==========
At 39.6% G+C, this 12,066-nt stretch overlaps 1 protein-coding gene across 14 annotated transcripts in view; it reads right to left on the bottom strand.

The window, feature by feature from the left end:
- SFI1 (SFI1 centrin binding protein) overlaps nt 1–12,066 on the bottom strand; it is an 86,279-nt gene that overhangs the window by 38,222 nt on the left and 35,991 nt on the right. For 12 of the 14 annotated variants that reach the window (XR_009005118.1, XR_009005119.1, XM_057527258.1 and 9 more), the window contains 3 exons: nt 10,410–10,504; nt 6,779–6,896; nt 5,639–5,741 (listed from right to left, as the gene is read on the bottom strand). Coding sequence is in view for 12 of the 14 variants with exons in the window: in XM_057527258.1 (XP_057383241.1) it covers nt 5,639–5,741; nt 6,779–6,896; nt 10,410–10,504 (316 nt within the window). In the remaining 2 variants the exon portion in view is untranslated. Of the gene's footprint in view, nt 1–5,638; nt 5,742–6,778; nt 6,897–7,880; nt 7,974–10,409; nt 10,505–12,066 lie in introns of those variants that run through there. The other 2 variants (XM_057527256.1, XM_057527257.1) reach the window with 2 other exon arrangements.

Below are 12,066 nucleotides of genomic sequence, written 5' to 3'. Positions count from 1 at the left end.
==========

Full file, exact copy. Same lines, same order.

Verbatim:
At 39.6% G+C, this 12,066-nt stretch overlaps 1 protein-coding gene across 14 annotated transcripts in view; it reads right to left on the bottom strand.

The window, feature by feature from the left end:
- SFI1 (SFI1 centrin binding protein) overlaps nt 1–12,066 on the bottom strand; it is an 86,279-nt gene that overhangs the window by 38,222 nt on the left and 35,991 nt on the right. For 12 of the 14 annotated variants that reach the window (XR_009005118.1, XR_009005119.1, XM_057527258.1 and 9 more), the window contains 3 exons: nt 10,410–10,504; nt 6,779–6,896; nt 5,639–5,741 (listed from right to left, as the gene is read on the bottom strand). Coding sequence is in view for 12 of the 14 variants with exons in the window: in XM_057527258.1 (XP_057383241.1) it covers nt 5,639–5,741; nt 6,779–6,896; nt 10,410–10,504 (316 nt within the window). In the remaining 2 variants the exon portion in view is untranslated. Of the gene's footprint in view, nt 1–5,638; nt 5,742–6,778; nt 6,897–7,880; nt 7,974–10,409; nt 10,505–12,066 lie in introns of those variants that run through there. The other 2 variants (XM_057527256.1, XM_057527257.1) reach the window with 2 other exon arrangements.

Below are 12,066 nucleotides of genomic sequence, written 5' to 3'. Positions count from 1 at the left end.